Biologist Mauck to end 38-year career
By Ed Godfrey
Sun December 16, 2007
The fisheries biologist responsible for managing what is arguably Oklahoma's most important lake is retiring this month after 38 years with the Oklahoma Department of Wildlife Conservation.
Paul Mauck, 62, of Calera spent most of those 38 years as the south-central fisheries chief, a region which includes Lake Texoma.
Folks on Grand Lake or Lake Eufaula might disagree that Texoma is more important, but there is no other lake in the United States that has striped bass fishing quite like Texoma.
"From a catch rate, Texoma is the top striped bass lake in the country,” said Jeff Boxrucker, assistant fisheries chief for the state Wildlife Department. "There are lakes with bigger stripers, but as far as a family-friendly fishery, it's unmatched.”
Mauck is one of two men — along with former fisheries biologist Jack Harper — who were instrumental in developing the striped bass fishery at Lake Texoma, an economic engine that drives five southern Oklahoma counties.
"It's big-time important,” Greg Duffy, director of the state Wildlife Department said of Lake Texoma. "We got to see that this summer when you couldn't get on the lake.”
Over the years, the state Wildlife Department has introduced non-native species to the states.
Pheasants have taken hold in northwest Oklahoma. Walleye are thriving in places like Canton and Kerr. But striped bass are Oklahoma's biggest success story.
Stripers are a saltwater fish who spend most of the adult lives in the ocean, but spawn in fresh water.
On the Atlantic coast, they range from the St. Lawrence River in Canada to Florida's St. John's River, although they are most prevalent from Maine to North Carolina. When water temperature begins to rise in the spring, the fish will leave the ocean and start their spawning runs in freshwater rivers and streams.
Stripers were being introduced in Oklahoma waters in the late ‘60s and early 70s. Among Mauck's first duties with the state Wildlife Department was to travel to South Carolina's Santee Cooper Reservoir and New York's Hudson River and bring striper fry (very young stripers) back to Oklahoma.
In the beginning, stripers were not put into Oklahoma lakes with the intent to be another sport fish for anglers, but to be a management tool.
Fishery biologists wanted the striped bass as a predator to thin out big gizzard shad and improve the forage base for species that anglers liked to pursue, such as bass and crappie.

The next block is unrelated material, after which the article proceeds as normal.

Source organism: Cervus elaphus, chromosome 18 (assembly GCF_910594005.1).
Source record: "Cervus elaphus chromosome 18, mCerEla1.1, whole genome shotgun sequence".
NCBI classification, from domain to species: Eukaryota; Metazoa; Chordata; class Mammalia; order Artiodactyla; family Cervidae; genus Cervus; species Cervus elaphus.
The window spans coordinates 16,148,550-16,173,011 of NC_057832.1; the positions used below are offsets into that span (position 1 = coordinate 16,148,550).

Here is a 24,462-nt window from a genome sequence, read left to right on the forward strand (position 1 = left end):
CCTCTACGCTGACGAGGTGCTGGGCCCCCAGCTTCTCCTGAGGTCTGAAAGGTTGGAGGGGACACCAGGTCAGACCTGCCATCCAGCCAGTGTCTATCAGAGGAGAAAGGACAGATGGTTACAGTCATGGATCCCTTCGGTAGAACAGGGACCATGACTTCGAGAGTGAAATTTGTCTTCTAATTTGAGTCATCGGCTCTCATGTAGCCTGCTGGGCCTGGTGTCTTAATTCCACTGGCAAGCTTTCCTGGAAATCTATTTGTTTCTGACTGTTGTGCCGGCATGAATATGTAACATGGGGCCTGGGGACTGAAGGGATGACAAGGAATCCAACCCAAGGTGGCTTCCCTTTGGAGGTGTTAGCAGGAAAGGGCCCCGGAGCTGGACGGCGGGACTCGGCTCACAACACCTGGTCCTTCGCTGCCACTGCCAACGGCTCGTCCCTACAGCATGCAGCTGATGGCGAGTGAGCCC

But the stripers took off in Texoma and began naturally reproducing in 1974, only one of a few inland reservoirs in the country where that occurs.
Stripers thrived in Texoma because of the lake's higher salt content and its massive open water. And most importantly, because of the uninhibited river systems on both sides of the lake, a necessity for the long spawning runs of stripers.
State wildlife officials have documented striper spawning sites on the Red River as far as 75 miles from the lake.
"We've never had a year since 1974 that we haven't had reproductive success,” Mauck said. "It just got better and better all through the ‘70s. It ballooned into the tremendous fishery that it is today.”
At least 200 striper guides operate on Lake Texoma. In 1990, an Oklahoma State University study determined that striper fishing on Lake Texoma was a $25 million a year industry.
No telling what it is worth 17 years later.
However, many anglers initially feared that stripers in Texoma would wipe out other sport fish, Mauck said.
"They are still fighting those issues between bass fishermen and striper fishermen on other lakes,” he said. "We had that issue at first, but after awhile people found out it wasn't a big issue.
"Our bass fishery got better and better, even with all the striped bass. The bass fishery at Texoma is the best its been in 30 years right now.”
The person who replaces Mauck will face challenges such as municipalites clamoring for Texoma water and farmers lobbying to remove salt from the Red River so the water can be used for irrigation or drinking.
"If you desalinate the Red River to the point where everybody who's got a straw can take water out of it, it can seriously impact Texoma in the future,” Mauck said.
For more than three decades, Mauck has been responsible for managing the Texoma fishery.
During that time, Texoma has produced state fishing records including 106-pound flathead catfish; and 118 ½ pound blue catfish; a 14-pound, 10-ounce largemouth bass; an 8-pound smallmouth bass; a 184-pound alligator gar and an 8-pound hybrid black bass.
"Texoma is so unique,” Mauck said. "It's not just a single species fishery. It's a world class blue catfish lake. There are better bass lakes, but it is a good bass lake, too.
"Oklahoma has a Grand Lake, but Texoma truly is a grand lake.”
And, according to his colleagues, much of the credit goes to Mauck.